Saturday, 23 December 2017

No extractive industries transparency report for 3 years



Adnan Adams Mohammed

Image result for GHEITI

Ghana’s inability to produce a local report on the extractive industry has put the country in the bad books of the Extractive Industries Transparency Initiative (E.I.T.I).

The Ghana Extractive Industries Transparency Initiative (GHEITI) has since 2014 not produced any report to help assess the transparency of the extractive industry.

This phenomenon is likely to put Ghana in the suspension books of the global benchmark for the transparent and accountable management of extractive resources such as mining and oil.

This  will cause lack of confidence by stakeholders in the extractive industry players and the government as well.

Despite this however Ghana has an excellent track record in the programme which has won  the country two international awards so far with most recent award in October this year.

The hint of suspension was disclosed last week during a familiarization visit by the Chairman of the EITI international board, former Swedish Prime Minister, Fredrick Reinfeldt.

In 2016, at the EITI Global Conference in Peru, Ghana was adjudged an exemplary country for using the EITI for wide ranging reforms in the mining, oil and gas sectors. There however appears to be some suspicion among the global EITI fraternity that Ghana’s commitment to transparency and the fight against corruption in the country’s extractive sector is waning.

Some stakeholders suspect the visit by the chairman of the EITI international board to Ghana was ostensibly to confirm the level of political commitment to the initiative, especially against the backdrop that reporting appears to have stalled.

“Suspension will be bad news for Ghana” said Dr Steve Manteaw. “It will dent Ghana’s international image and affects its goodwill among development partners. Above all it will affect investment attractiveness of the country” he adds.

But the Co-Chair of the Ghana EITI said the commitment of the government is not in doubt. He explained in an exclusive interview that, Ghana signed on to the initiative in 2003 under an NPP government, and even though the World Bank withheld funding from Ghana following disagreement over the country’s choice of EITI administrator, the government, through Dr Akoto Osei, then Deputy Finance Minister, went out of its way to find money outside the budget to finance Ghana’s first EITI report,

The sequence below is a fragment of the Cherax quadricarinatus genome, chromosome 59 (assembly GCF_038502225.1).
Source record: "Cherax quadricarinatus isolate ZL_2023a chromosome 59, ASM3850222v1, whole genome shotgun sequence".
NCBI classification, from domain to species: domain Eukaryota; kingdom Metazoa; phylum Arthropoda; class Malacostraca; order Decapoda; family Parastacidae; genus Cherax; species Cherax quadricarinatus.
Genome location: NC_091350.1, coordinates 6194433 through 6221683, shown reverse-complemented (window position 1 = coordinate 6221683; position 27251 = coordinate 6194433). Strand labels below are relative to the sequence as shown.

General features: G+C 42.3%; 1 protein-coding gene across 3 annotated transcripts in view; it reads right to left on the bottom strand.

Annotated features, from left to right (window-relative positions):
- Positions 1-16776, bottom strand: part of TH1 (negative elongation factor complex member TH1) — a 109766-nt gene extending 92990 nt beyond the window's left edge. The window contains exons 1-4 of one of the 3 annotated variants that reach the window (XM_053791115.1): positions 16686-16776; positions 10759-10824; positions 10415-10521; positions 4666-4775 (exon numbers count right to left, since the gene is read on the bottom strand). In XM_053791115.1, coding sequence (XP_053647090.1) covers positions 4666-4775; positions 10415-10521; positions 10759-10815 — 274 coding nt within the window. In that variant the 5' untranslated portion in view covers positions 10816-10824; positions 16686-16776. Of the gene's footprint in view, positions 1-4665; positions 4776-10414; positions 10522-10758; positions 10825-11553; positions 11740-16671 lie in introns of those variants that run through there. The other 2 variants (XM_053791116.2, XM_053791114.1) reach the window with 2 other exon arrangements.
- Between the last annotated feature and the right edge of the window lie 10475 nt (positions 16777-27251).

Dr Manteaw notes again that the factors that have contributed to the delay in reporting are purely financial and drawbacks associated with the country’s transitional process. Ghana, he disclosed, went through a similar lull in reporting in 2009 following the political transition of the time. “The problem is, our transitions are too often characterized by mistrust and a certain pre-occupation with sorting out the government’s finances before making any new financial commitments. These processes take time and affects the rollout of projects and programmes to which this country is already committed.

Section 1.6 (a) of the EITI Standard, dealing with reporting and validation deadlines provides as follows:

“The EITI requires timely publication of EITI Reports (Requirement 2). If the EITI report is not published by the required deadline, the country will be suspended.

The suspension will be lifted if the EITI Board is satisfied that the outstanding EITI report is published within six months of the deadline. If the outstanding reports are not published within six months of the deadline, the suspension will remain in force until the EITI Board is satisfied that the country has published an EITI report that covers data no older than the second to last complete accounting period (requirement 2).”

If the suspension is in effect for more than one year the, EITI Board will delist the country. As to how a country organises itself to ensure an uninterrupted reporting even in times of political transition that is something that implementing countries have to find ways of dealing with.

For now, however, it’s a race against time, as Ghana has to produce a report by close of year or face suspension.

The GHEITI secretariat at the Ministry of Finance has however indicated that Ghana has reasonable grounds to seek extension, as the World Bank, which had earlier pledged funds for the reporting failed to honour its side of the bargain late in the year, prompting government to quickly find the money to finance the reports from its own resources.

The Ghana Oil and Gas for Inclusive Growth (GOGIG), a DFID support programme for the oil and gas sector has come to the government’s aid by offering to pay for the oil and gas component of the GHEITI reporting.

The EITI is premised on a theory of change which supposes that if citizens are provided with accurate and timely information on the extractive sector they will be empowered to demand accountability from duty-bearers and that will invariably lead to a more responsible and accountable management of the extractive sector.

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